U.S. and Russian strategies in the space “east of Europe” and across the Eurasian plain are operating on two different timetables.
Washington’s approach—as summed up by Vice President Joe Biden—is to start with the long-term un-sustainability of Russia’s approach to the world. Any resurgence of Russian power as a result of the “Vladimir Putin model” rests upon unstable factors (energy and commodity prices,over-reliance on the bureaucracy and the coercive instruments of the state, etc.) while future trends for Russia look grim (especially when it comes to demography). So, sooner or later, the Russian wave will crest and then Russia’s ability—indeed, its very desire—to challenge U.S. interests will recede. To secure its long term economic and political future, Russia will have to change course and seek accommodation with, instead of confrontation against, the United States in the Eurasian space.
This is a useful model, because, on the one hand, it allows the United States not to have to abandon its ultimate goals of NATO expansion to the east (especially to Georgia and Ukraine), by putting an ultimate air of inevitability on the outcome. On the other hand, given severe resource constraints caused not only by the burden of two wars but also increased domestic pressure, it reduces the urgency of Washington having to do something “right now”.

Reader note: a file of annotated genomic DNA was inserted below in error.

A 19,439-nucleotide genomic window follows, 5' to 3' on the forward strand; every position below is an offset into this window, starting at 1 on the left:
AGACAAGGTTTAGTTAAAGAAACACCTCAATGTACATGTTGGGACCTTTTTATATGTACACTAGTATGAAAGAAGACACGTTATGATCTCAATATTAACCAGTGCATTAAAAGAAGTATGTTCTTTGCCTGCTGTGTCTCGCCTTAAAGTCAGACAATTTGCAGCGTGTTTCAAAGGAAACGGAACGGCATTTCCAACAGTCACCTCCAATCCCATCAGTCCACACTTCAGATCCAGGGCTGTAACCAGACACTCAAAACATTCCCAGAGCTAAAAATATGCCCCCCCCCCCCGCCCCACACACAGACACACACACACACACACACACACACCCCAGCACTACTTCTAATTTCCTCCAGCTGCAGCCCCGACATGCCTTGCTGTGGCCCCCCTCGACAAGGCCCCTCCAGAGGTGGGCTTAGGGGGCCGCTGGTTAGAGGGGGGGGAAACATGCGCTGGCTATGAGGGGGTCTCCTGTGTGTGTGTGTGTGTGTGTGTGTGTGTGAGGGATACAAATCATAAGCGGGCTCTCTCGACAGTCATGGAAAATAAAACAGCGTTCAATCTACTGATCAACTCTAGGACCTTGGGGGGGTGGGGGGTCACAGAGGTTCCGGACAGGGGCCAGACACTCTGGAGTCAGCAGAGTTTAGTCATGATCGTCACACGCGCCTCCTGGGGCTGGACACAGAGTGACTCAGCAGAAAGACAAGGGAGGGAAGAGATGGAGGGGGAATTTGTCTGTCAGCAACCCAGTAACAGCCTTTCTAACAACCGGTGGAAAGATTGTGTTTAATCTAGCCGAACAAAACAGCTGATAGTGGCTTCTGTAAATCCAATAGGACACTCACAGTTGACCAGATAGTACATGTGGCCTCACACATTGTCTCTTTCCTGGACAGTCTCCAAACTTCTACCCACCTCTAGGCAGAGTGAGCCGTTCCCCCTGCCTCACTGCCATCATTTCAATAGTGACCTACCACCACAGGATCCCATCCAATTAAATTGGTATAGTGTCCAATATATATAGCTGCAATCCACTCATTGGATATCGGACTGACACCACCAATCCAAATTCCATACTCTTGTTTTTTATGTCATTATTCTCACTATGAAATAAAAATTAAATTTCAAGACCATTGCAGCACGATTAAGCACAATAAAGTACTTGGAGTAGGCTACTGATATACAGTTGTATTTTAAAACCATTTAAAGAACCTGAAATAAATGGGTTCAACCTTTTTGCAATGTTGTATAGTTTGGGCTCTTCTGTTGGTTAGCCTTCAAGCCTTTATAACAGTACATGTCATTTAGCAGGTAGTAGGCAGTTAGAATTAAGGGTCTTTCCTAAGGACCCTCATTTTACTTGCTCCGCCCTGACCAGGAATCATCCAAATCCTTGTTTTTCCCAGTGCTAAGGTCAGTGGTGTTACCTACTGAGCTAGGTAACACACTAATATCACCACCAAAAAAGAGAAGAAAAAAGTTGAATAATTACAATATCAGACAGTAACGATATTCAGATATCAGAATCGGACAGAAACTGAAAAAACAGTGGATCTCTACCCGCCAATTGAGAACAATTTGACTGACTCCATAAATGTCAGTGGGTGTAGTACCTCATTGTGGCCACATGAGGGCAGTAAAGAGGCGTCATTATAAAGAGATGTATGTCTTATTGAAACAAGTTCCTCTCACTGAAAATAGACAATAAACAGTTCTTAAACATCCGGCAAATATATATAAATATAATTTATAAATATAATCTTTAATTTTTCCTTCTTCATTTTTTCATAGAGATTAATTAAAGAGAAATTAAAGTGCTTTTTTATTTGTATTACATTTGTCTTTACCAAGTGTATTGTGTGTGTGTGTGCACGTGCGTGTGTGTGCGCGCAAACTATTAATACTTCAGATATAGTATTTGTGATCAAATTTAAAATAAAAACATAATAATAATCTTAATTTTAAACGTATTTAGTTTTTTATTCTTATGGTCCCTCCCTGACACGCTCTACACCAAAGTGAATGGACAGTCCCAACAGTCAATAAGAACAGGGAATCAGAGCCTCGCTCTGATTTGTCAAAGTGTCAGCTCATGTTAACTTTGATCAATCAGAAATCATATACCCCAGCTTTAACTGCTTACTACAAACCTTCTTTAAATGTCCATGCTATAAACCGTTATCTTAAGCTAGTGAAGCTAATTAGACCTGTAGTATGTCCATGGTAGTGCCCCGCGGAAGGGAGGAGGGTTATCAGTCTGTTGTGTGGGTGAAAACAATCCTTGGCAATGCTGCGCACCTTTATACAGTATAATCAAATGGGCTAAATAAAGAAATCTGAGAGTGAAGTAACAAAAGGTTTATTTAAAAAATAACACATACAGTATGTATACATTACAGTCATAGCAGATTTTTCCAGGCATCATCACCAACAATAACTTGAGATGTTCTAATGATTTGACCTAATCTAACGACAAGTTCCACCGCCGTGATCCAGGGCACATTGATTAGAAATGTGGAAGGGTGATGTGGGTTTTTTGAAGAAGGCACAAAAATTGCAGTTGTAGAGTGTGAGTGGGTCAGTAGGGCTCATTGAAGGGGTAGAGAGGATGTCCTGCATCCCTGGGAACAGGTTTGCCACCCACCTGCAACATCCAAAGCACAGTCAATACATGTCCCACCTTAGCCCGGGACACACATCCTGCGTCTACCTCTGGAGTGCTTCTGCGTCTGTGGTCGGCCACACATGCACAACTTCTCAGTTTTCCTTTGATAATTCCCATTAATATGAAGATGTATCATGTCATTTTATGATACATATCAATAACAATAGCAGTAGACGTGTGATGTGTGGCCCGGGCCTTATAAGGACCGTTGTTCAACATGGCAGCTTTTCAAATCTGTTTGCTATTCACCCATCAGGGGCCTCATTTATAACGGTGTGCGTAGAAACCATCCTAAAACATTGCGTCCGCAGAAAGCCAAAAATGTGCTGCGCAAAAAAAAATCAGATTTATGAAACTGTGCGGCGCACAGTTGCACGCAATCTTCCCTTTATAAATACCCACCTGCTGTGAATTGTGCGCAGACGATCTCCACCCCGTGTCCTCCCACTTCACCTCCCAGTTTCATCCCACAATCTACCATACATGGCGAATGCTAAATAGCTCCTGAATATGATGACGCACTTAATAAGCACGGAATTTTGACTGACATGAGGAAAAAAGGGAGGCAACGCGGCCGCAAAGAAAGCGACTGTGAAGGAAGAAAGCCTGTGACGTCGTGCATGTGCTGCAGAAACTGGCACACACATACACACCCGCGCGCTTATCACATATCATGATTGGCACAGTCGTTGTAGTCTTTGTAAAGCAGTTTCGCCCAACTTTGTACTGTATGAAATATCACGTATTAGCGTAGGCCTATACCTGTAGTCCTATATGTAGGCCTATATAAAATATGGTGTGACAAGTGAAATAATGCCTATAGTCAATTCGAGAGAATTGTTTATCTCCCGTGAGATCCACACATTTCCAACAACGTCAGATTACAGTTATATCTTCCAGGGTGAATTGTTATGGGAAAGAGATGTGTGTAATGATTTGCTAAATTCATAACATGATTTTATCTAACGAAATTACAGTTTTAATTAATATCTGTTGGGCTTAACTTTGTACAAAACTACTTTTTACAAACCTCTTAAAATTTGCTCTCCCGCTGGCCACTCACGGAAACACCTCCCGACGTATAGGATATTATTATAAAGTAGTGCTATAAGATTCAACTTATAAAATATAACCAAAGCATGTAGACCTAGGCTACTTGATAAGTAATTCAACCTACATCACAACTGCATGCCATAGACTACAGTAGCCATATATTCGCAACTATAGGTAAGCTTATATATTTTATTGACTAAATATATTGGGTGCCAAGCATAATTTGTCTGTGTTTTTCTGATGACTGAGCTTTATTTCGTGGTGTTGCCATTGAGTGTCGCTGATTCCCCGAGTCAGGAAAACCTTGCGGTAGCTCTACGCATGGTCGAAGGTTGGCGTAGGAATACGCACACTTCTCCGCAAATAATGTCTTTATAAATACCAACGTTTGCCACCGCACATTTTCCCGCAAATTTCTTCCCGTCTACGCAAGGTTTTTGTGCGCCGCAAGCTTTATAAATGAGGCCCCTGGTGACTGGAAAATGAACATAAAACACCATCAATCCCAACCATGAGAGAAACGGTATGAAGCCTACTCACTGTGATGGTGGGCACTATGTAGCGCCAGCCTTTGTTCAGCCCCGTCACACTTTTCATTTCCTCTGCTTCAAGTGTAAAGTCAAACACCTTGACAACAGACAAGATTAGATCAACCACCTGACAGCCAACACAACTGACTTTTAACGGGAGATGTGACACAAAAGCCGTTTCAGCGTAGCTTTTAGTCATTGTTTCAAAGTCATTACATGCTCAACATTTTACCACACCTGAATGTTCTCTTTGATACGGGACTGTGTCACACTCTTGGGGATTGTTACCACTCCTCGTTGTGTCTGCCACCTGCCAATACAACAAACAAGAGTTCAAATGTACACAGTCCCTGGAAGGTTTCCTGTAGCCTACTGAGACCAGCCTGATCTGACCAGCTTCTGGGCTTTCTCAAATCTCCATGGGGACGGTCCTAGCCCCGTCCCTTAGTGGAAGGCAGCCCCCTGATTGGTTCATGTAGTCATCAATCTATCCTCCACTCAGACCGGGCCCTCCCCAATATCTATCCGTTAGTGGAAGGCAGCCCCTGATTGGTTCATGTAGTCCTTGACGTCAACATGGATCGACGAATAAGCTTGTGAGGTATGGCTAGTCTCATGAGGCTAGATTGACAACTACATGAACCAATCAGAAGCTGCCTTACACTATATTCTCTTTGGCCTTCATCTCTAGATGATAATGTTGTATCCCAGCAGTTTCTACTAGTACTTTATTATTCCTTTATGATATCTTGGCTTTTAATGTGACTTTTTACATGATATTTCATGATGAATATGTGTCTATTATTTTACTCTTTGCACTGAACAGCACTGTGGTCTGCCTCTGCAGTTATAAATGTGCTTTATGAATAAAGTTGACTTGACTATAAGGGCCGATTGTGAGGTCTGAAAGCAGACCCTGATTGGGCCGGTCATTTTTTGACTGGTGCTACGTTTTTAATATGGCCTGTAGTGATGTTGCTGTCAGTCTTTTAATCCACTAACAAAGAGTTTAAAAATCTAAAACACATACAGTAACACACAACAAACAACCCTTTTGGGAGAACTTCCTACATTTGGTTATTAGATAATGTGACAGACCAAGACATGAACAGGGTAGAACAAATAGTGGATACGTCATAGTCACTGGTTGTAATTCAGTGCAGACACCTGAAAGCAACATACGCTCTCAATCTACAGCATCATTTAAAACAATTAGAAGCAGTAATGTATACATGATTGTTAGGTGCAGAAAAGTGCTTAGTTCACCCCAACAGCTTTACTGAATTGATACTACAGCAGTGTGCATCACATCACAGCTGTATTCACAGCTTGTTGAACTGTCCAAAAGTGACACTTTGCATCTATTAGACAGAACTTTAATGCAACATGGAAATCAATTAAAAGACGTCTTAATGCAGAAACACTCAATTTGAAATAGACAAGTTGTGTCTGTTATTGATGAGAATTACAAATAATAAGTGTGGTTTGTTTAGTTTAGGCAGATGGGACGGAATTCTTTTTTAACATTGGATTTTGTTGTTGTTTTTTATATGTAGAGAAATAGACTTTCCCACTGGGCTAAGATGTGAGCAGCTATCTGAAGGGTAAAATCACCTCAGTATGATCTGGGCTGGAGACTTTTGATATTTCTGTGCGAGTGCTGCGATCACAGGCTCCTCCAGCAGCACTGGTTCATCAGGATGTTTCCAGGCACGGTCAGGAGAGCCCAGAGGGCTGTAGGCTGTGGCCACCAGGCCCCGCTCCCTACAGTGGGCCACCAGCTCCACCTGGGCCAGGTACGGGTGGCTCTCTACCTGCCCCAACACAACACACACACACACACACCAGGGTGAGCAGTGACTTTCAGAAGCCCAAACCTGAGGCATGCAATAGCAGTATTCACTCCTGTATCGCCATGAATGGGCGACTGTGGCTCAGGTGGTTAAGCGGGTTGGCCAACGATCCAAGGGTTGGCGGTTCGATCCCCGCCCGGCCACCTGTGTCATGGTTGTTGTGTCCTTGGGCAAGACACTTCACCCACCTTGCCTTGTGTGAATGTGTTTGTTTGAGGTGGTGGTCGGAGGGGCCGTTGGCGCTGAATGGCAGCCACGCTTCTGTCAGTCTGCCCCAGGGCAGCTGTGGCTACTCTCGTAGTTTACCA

Moscow doesn’t think in long term increments, at least not worrying about Russia’s standing as a major power come 2030. Its short term strategy is to maximize whatever benefits it now possesses into reshaping its neighborhood into something more favorable for its economic and security interests. If the U.S. offers a vision of a future down the road that is attractive to Russia’s neighbors, Russia is trying to focus their attention on the here and now—what concrete steps Moscow is prepared to take in the present. In other words, what can be banked on right now. The U.S. promises that at some point in the future, you’ll be in NATO? How about a deal on natural gas this year? (Look, by the way, at how Russia has successfully wooed Turkey in this regard).
The Russian strategy employs both carrots and sticks. Over the last year, we’ve seen Russia use pressure to try and demonstrate the hollowness of promises from the West. It is not accidental, in my view, that Yuliya Tymoneshenko has dropped some of her rhetoric about Ukraine joining the West and the need to “contain Russia” in favor of pragmatic talk about doing business with Russia and seeking mutually-acceptable outcomes with the Kremlin ever since the Russo-Georgian war of last year.
The elections in Ukraine will be an interesting bellwether. In 2004,the “Orange” coalition came to victory on the promise that Ukraine’s destiny would ultimately lie with the West. The elections now are about which politician can plan to deliver benefits to the country—and whether future promises are more valuable than present offers.
Nikolas K. Gvosdev, an Atlantic Council contributing editor, is on the faculty of the U.S. Naval War College. The views expressed are his own and do not reflect those of the Navy or the U.S. government. Photo by Flickr user punxutawneyphil under Creative Commons license.